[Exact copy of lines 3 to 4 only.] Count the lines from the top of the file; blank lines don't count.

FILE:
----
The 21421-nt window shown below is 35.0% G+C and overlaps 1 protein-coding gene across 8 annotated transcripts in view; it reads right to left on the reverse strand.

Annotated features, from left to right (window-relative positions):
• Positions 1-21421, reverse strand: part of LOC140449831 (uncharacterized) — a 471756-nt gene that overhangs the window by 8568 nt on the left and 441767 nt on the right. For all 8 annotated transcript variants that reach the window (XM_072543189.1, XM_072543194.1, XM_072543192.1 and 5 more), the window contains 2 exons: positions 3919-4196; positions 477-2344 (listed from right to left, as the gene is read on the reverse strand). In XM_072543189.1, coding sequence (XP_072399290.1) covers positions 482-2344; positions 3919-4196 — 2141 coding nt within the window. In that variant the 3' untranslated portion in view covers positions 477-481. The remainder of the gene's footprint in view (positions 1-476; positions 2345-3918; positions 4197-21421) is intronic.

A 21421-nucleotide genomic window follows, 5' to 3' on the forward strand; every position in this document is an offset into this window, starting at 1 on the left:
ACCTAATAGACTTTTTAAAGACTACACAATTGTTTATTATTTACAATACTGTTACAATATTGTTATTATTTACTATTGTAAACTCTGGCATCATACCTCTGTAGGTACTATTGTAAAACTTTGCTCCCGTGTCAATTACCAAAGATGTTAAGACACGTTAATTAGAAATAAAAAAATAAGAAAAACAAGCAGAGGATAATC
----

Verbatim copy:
• Positions 1-21421, reverse strand: part of LOC140449831 (uncharacterized) — a 471756-nt gene that overhangs the window by 8568 nt on the left and 441767 nt on the right. For all 8 annotated transcript variants that reach the window (XM_072543189.1, XM_072543194.1, XM_072543192.1 and 5 more), the window contains 2 exons: positions 3919-4196; positions 477-2344 (listed from right to left, as the gene is read on the reverse strand). In XM_072543189.1, coding sequence (XP_072399290.1) covers positions 482-2344; positions 3919-4196 — 2141 coding nt within the window. In that variant the 3' untranslated portion in view covers positions 477-481. The remainder of the gene's footprint in view (positions 1-476; positions 2345-3918; positions 4197-21421) is intronic.

A 21421-nucleotide genomic window follows, 5' to 3' on the forward strand; every position in this document is an offset into this window, starting at 1 on the left: